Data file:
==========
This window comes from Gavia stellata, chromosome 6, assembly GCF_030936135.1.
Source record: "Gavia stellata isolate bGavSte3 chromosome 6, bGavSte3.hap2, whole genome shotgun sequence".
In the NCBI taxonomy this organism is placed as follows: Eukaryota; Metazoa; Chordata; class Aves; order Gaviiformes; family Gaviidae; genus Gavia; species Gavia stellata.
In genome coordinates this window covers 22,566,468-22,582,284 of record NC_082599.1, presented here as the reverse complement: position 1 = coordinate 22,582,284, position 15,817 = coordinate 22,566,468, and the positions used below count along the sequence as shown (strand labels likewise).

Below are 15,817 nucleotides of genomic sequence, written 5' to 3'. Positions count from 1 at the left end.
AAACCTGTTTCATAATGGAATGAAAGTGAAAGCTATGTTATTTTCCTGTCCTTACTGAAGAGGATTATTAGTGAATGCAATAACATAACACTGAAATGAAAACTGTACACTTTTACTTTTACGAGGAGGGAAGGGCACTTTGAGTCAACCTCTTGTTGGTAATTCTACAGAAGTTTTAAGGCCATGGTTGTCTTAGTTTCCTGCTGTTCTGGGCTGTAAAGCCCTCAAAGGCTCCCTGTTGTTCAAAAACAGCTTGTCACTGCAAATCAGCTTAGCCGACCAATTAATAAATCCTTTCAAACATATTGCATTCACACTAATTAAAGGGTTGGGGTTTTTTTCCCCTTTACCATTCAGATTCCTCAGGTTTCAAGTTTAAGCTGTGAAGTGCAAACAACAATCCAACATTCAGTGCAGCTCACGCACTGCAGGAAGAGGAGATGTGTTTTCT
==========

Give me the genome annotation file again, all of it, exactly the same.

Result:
This window comes from Gavia stellata, chromosome 6, assembly GCF_030936135.1.
Source record: "Gavia stellata isolate bGavSte3 chromosome 6, bGavSte3.hap2, whole genome shotgun sequence".
In the NCBI taxonomy this organism is placed as follows: Eukaryota; Metazoa; Chordata; class Aves; order Gaviiformes; family Gaviidae; genus Gavia; species Gavia stellata.
In genome coordinates this window covers 22,566,468-22,582,284 of record NC_082599.1, presented here as the reverse complement: position 1 = coordinate 22,582,284, position 15,817 = coordinate 22,566,468, and the positions used below count along the sequence as shown (strand labels likewise).

Below are 15,817 nucleotides of genomic sequence, written 5' to 3'. Positions count from 1 at the left end.
AAACCTGTTTCATAATGGAATGAAAGTGAAAGCTATGTTATTTTCCTGTCCTTACTGAAGAGGATTATTAGTGAATGCAATAACATAACACTGAAATGAAAACTGTACACTTTTACTTTTACGAGGAGGGAAGGGCACTTTGAGTCAACCTCTTGTTGGTAATTCTACAGAAGTTTTAAGGCCATGGTTGTCTTAGTTTCCTGCTGTTCTGGGCTGTAAAGCCCTCAAAGGCTCCCTGTTGTTCAAAAACAGCTTGTCACTGCAAATCAGCTTAGCCGACCAATTAATAAATCCTTTCAAACATATTGCATTCACACTAATTAAAGGGTTGGGGTTTTTTTCCCCTTTACCATTCAGATTCCTCAGGTTTCAAGTTTAAGCTGTGAAGTGCAAACAACAATCCAACATTCAGTGCAGCTCACGCACTGCAGGAAGAGGAGATGTGTTTTCT